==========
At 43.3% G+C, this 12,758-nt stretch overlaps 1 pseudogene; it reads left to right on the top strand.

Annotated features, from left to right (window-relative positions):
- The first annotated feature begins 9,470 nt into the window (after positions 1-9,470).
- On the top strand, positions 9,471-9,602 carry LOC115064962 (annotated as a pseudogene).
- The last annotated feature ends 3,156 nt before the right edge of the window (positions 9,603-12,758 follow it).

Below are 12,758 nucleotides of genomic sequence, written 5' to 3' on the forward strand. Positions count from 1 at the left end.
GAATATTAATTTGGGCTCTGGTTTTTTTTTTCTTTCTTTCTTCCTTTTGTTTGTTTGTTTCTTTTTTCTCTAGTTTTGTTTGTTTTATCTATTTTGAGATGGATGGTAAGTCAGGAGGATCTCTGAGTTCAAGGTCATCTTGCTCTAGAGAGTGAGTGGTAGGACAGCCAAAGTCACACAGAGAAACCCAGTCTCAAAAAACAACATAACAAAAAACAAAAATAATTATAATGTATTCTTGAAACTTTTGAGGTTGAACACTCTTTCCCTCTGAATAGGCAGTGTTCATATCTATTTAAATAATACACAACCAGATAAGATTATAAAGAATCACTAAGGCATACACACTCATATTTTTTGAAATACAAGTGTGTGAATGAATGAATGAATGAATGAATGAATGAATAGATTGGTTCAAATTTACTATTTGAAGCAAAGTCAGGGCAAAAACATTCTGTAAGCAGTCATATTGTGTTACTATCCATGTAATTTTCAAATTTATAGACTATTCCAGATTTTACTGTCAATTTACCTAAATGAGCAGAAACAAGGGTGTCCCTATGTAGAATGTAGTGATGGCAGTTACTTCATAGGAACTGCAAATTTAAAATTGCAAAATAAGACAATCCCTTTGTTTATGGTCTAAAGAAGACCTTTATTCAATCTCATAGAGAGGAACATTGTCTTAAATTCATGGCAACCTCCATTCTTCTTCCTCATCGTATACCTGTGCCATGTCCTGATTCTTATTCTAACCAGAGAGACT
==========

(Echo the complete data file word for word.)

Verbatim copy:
At 43.3% G+C, this 12,758-nt stretch overlaps 1 pseudogene; it reads left to right on the top strand.

Annotated features, from left to right (window-relative positions):
- The first annotated feature begins 9,470 nt into the window (after positions 1-9,470).
- On the top strand, positions 9,471-9,602 carry LOC115064962 (annotated as a pseudogene).
- The last annotated feature ends 3,156 nt before the right edge of the window (positions 9,603-12,758 follow it).

Below are 12,758 nucleotides of genomic sequence, written 5' to 3' on the forward strand. Positions count from 1 at the left end.
GAATATTAATTTGGGCTCTGGTTTTTTTTTTCTTTCTTTCTTCCTTTTGTTTGTTTGTTTCTTTTTTCTCTAGTTTTGTTTGTTTTATCTATTTTGAGATGGATGGTAAGTCAGGAGGATCTCTGAGTTCAAGGTCATCTTGCTCTAGAGAGTGAGTGGTAGGACAGCCAAAGTCACACAGAGAAACCCAGTCTCAAAAAACAACATAACAAAAAACAAAAATAATTATAATGTATTCTTGAAACTTTTGAGGTTGAACACTCTTTCCCTCTGAATAGGCAGTGTTCATATCTATTTAAATAATACACAACCAGATAAGATTATAAAGAATCACTAAGGCATACACACTCATATTTTTTGAAATACAAGTGTGTGAATGAATGAATGAATGAATGAATGAATGAATAGATTGGTTCAAATTTACTATTTGAAGCAAAGTCAGGGCAAAAACATTCTGTAAGCAGTCATATTGTGTTACTATCCATGTAATTTTCAAATTTATAGACTATTCCAGATTTTACTGTCAATTTACCTAAATGAGCAGAAACAAGGGTGTCCCTATGTAGAATGTAGTGATGGCAGTTACTTCATAGGAACTGCAAATTTAAAATTGCAAAATAAGACAATCCCTTTGTTTATGGTCTAAAGAAGACCTTTATTCAATCTCATAGAGAGGAACATTGTCTTAAATTCATGGCAACCTCCATTCTTCTTCCTCATCGTATACCTGTGCCATGTCCTGATTCTTATTCTAACCAGAGAGACT